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Money Matter


Article exclusively contributed by the
Mandatory Provident Fund Schemes Authority

The new employee's guide to MPF


Ah-Yan has found her first full-time job as a clerk, with a monthly salary of HK$6,500. When she arrives for her first day's work, her employer asks her to complete a Mandatory Provident Fund (MPF) enrollment form and return it to the trustees through the firm. She isn't familiar with this system and wants to find out more.

We will start with the MPF system's key features. MPF coverage operates on a per employment basis, covering employees aged between 18 and 65 who are in employment for 60 days or more. It also covers casual construction and catering industry workers who are employed for under 60 days.

The system requires employers and employees to contribute an amount equal to five percent of the employee's relevant income. The employee's contribution is subject to a minimum relevant income level of HK$5,000 per month, while both employee and employer are subject to a maximum relevant income level of HK$20,000 per month. Contributions are made to the employer's chosen Mandatory Provident Fund Schemes Authority (MPFA) approved trustee.

(Now revised: With the MPF amendments taking effect on 1 November 2011, the employee's contribution is subject to a minimum relevant income level of HK$6,500 per month. With further amendments taking effect on 23 November 2011, both employee and employer are subject to a maximum relevant income level of HK$25,000 per month.)

All MPF schemes are privately managed by approved trustees and regulated by the MPFA under the Mandatory Provident Fund Schemes Ordinance.

Although Ah-Yan now understands the MPF system, she wants to learn how schemes operate and how she can ensure that her contributions are paid to the trustee.

Since she is a new employee, she must complete the MPF scheme enrollment form issued by her employer's chosen trustee. In addition to her personal details, she must indicate her investment choice from the selection of funds offered by the trustee.

Once she becomes a member of the scheme, the trustee will issue her with a membership certificate within 60 days. She should carefully check data such as personal details and the scheme's name and immediately inform the trustee if there is a discrepancy.

As a new employee, Ah-Yan is entitled to a 30-day contribution holiday. If this expires within the pay cycle (in her case, a calendar month), the whole pay cycle contribution is waived.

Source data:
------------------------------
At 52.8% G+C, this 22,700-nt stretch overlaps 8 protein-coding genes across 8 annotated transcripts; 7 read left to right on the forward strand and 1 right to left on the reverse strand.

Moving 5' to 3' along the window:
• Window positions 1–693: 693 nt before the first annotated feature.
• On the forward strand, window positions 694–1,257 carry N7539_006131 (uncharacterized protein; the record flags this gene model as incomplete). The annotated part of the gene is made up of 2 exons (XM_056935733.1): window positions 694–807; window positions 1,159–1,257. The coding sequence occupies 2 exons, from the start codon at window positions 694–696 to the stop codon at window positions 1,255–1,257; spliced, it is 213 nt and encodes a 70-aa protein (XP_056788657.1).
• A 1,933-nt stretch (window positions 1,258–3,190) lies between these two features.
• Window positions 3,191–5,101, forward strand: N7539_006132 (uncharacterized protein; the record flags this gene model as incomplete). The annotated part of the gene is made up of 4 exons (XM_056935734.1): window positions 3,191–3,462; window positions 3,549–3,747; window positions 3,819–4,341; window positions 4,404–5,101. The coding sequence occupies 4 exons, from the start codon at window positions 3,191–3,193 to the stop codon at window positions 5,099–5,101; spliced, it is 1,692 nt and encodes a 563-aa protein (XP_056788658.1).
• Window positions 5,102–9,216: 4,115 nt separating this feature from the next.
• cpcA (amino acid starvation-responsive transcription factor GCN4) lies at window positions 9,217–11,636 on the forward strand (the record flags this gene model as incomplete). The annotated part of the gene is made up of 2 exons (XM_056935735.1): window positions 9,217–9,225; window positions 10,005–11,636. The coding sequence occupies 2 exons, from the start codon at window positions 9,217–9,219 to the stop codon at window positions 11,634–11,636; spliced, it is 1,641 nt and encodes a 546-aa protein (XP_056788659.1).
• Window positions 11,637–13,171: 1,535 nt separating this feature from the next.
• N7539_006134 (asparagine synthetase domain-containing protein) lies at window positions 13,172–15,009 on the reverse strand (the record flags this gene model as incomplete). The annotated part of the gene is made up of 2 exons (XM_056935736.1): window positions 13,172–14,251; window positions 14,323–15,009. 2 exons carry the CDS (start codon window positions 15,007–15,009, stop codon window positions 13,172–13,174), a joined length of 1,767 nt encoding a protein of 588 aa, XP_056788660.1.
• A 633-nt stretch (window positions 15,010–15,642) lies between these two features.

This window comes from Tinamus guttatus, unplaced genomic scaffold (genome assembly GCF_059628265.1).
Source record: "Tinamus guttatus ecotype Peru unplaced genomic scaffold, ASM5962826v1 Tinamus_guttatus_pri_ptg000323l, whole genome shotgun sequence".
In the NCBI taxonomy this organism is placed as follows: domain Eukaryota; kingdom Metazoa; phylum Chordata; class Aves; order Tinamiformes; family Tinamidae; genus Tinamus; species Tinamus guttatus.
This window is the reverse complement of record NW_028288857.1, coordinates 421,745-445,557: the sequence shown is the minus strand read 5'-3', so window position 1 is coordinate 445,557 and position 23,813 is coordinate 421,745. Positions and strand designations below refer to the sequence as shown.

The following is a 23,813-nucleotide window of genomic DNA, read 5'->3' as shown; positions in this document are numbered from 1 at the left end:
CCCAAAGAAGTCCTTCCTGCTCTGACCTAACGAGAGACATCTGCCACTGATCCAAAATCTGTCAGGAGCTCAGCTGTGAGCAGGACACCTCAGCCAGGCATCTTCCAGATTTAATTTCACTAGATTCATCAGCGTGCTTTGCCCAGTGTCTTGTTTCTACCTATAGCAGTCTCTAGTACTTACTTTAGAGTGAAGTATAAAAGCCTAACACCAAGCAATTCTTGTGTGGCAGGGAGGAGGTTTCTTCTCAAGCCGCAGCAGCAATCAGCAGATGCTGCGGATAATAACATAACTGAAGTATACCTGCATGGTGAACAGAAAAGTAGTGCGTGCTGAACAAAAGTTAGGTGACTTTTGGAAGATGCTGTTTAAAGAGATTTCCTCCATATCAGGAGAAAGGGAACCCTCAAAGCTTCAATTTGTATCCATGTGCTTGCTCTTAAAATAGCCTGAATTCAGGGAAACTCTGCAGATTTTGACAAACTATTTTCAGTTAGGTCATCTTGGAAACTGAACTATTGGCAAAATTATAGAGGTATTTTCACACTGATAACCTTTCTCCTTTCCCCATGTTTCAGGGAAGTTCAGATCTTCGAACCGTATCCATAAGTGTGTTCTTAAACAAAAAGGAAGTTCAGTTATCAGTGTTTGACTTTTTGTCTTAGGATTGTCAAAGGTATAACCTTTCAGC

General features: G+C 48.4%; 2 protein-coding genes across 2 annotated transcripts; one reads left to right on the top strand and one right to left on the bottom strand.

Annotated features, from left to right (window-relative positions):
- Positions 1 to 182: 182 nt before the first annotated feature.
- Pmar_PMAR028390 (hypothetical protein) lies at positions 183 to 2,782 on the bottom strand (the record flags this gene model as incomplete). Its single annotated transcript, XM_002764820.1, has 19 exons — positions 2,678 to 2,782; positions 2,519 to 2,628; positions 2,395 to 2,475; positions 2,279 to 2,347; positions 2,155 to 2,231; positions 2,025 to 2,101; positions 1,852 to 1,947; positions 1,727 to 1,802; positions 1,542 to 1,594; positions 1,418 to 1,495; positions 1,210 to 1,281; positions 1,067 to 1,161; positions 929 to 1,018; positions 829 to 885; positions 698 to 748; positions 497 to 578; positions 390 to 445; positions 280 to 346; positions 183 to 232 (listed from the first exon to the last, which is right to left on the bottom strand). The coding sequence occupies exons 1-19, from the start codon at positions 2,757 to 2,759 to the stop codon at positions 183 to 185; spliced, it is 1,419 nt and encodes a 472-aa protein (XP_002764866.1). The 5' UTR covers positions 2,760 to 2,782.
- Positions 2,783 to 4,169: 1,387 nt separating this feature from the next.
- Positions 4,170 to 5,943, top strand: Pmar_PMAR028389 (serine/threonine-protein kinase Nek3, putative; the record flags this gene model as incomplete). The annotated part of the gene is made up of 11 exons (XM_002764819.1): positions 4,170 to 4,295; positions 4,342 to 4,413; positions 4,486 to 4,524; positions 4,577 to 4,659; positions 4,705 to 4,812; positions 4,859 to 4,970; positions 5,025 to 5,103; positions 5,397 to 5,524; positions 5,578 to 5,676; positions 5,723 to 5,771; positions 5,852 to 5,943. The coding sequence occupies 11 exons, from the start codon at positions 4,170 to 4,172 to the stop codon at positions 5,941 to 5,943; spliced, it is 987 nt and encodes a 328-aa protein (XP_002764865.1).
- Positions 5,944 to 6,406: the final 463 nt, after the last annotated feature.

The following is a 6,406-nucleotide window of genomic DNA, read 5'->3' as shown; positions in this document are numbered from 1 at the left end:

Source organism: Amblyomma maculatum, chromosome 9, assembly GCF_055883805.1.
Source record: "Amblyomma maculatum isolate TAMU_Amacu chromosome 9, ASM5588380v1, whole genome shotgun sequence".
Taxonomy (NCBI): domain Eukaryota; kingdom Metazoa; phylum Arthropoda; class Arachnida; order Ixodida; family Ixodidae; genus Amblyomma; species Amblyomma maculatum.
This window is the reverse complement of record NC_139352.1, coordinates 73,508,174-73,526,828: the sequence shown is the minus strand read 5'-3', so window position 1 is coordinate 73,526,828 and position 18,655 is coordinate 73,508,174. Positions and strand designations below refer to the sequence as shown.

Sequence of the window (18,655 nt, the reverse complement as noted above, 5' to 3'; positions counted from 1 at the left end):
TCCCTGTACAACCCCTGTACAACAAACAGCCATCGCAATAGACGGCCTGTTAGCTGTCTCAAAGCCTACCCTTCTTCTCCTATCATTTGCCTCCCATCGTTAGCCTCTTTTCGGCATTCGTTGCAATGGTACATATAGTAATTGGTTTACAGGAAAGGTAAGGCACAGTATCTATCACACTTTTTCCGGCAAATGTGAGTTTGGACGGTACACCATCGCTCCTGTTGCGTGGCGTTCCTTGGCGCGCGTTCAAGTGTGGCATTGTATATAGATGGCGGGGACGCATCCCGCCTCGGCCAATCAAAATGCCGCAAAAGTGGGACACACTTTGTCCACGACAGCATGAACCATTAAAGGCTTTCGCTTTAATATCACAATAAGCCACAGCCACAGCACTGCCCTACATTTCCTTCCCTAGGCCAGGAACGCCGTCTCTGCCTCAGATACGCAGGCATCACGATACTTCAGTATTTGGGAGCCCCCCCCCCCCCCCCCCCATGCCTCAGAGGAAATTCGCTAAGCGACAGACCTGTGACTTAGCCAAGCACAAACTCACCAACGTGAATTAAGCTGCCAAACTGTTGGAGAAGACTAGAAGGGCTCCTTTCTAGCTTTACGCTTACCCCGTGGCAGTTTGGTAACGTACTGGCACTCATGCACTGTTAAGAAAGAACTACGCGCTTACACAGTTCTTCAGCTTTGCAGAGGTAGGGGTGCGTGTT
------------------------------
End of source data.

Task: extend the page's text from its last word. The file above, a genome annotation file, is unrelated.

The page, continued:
As Ah-Yan's monthly salary is HK$6,500 (above the minimum relevant income level under the MPF system) she must contribute five percent, or HK$325 a month. Every month, her employer will deduct HK$325 from her salary and add another HK$325 as his five percent contribution - HK$650 in total. This sum will be remitted to the trustee no later than the tenth day of the following month.

Her employer must provide her with a monthly pay record no later than seven working days after the contribution is made. This should detail her relevant monthly income, her contribution and her employer's contribution and when this was made.

The trustee must provide Ah-Yan, as a scheme member, with an annual benefit statement within three months of the end of the scheme's financial year. Among other items, this lists the total contribution amount and the value of benefits accrued over the year.

Meanwhile, she can always check her contributions and investment performance with the trustee by telephone or e-mail.

If she wishes to change her chosen investment, the trustee must allow her to switch her investment portfolio for free at least once a year. More than one investment portfolio switch a year will be subject to the scheme's governing rules, detailed on the trustee's customer hotline.

Ah Yan has another question. How should she handle her MPF contribution when she moves jobs?

She has three options. She can leave it with her ex-employer's scheme as a preserved account, transfer it to her new employer's chosen scheme or transfer it to the scheme of her own choice as a preserved account.

For find out more, please visit the MPFA website at www.mpfahk.org

Q & A on the MPF system
Q1 Can I trust approved MPF trustees?
A1 The entire MPF system is based on the concept of trust law. Approved MPF trustees owe fiduciary duties to scheme members. MPFA approved trustees meet stringent eligibility requirements and scheme members' assets are separate from those of the trustees. All trustees must acquire adequate insurance to indemnify scheme members against losses resulting from any breach of trust or illegal conduct by MPF trustees or persons concerned with scheme assets administration. As a last resort, scheme members suffering from losses caused by illegal conduct can seek compensation from the MPF Schemes Compensation Fund.

Q2 Are there any tax benefits for employees?
A2 An employee's mandatory contributions are tax-deductible, up to a maximum amount of HK$12,000 per annum. (Now revised: From 2013/14 onwards, contributions are tax-deductible up to a maximum amount of HK$15,000 per annum.) 

Q3 What can an employee do if an employer does not make an MPF contribution after deducting the employee's contribution?
A3 If they suspect that their MPF rights are being infringed, employees are encouraged to report to the MPFA as early as possible. Complainants' identities and details remain confidential. The MPFA hotline is tel: 2918 0102.


Taken from Career Times 28 March 2003

(Last review date: 23 August 2013)


Disclaimer: The opinions expressed in this article are those of the contributor.

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